- Call your provider if you develop a fever (greater than 101.3° F) or shaking chills.
Immunosuppressants and/or bone marrow depressants and/or radiation interfere with the development of the immune response and should not be used in combination with BCG. Antimicrobial therapy for other infections may interfere with the effectiveness of TICE® BCG. Be sure to tell your healthcare provider about all medications and supplements you take.
Possible Side Effects of BCG
There are a number of things you can do to manage the side effects of BCG. Talk to your care team about these recommendations. They can help you decide what will work best for you. These are some of the most common or important side effects:
This medication can cause irritation to the bladder, including difficulty or painful urination (dysuria), blood in the urine (hematuria), and increased urgency (strong feeling of need to urinate) or frequency of urination. Patients are advised to increase fluid intake after administration of this medication to "flush" the bladder. You should report any of the urinary symptoms listed above that last more that 48 hours to your healthcare team for further management instructions.
Fatigue is very common during cancer treatment and is an overwhelming feeling of exhaustion that is not usually relieved by rest. While on cancer treatment, and for a period after, you may need to adjust your schedule to manage fatigue. Plan times to rest during the day and conserve energy for more important activities. Exercise can help combat fatigue; a simple daily walk with a friend can help. Talk to your healthcare team for helpful tips on dealing with this side effect.
Your doctor or nurse can recommend medication and other strategies to relieve aches, pains and generalized malaise.
BCG Infection Reaction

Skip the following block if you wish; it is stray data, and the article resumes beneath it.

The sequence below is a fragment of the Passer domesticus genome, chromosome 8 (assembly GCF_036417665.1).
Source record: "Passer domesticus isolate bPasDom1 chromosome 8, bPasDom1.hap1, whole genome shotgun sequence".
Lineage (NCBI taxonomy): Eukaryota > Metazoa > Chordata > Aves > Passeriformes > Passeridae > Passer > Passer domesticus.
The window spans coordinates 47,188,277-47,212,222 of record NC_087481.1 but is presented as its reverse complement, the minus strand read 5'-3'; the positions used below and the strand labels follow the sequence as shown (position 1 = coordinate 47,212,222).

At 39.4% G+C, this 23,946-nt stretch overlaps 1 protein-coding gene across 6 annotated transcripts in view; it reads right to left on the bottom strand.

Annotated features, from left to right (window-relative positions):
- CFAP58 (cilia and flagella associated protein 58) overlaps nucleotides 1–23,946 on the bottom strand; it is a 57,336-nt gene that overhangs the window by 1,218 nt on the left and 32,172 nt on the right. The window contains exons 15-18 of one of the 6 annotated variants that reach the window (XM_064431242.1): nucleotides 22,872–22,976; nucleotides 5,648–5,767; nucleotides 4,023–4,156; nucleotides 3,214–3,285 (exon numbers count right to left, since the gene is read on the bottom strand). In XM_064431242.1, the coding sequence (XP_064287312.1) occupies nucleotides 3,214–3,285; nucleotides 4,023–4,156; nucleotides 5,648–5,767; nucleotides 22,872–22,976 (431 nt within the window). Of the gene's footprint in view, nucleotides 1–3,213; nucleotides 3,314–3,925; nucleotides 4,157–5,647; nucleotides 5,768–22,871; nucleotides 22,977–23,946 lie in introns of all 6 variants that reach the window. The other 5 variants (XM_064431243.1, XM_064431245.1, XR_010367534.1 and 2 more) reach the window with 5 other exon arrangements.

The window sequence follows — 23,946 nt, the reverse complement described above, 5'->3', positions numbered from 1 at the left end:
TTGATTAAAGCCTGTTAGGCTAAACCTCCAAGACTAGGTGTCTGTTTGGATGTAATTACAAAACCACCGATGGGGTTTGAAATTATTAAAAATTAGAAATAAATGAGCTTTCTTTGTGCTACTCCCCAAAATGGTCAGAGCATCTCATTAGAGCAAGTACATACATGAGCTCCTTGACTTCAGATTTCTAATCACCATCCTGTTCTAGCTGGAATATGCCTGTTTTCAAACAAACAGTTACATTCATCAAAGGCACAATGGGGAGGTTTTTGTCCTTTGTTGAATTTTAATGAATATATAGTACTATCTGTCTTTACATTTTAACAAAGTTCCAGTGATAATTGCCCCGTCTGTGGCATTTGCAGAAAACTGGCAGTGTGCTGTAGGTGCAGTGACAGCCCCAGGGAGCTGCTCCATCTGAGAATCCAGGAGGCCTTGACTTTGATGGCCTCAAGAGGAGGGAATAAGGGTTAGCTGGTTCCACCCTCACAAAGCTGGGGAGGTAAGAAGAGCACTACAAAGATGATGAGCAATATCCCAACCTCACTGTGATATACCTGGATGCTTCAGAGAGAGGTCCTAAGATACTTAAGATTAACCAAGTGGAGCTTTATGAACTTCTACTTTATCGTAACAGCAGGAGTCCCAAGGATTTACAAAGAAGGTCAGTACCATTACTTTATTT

This rare reaction to BCG can occur following exposure to BCG, when given within one week of a biopsy, TUR (trans-urethral resection) surgery, or traumatic bladder catheterization. Symptoms of a BCG reaction include unexplained high fever lasting 24-48 hours or more, chills, confusion, dizziness or lightheadedness (symptoms of low blood pressure), or shortness of breath. You should notify your doctor immediately if you experience any of these symptoms. BCG reaction can also cause pneumonitis (inflammation of the lungs), hepatitis, prostatitis (infection or inflammation of the prostate), epididymal-orchitis (inflammation of the testicles), respiratory distress and other symptoms of sepsis (widespread infection).
Men having this treatment can pass on BCG during sex. To protect your partner from coming into contact with BCG, you should not have sex for 48 hours after each treatment. Use a condom if you have sex at other times during the treatment course and for six weeks after treatment has ended.
This medication should not be given to a pregnant woman except when clearly needed. Women should be advised not to become pregnant while on therapy. Breastfeeding while receiving this medication is not recommended.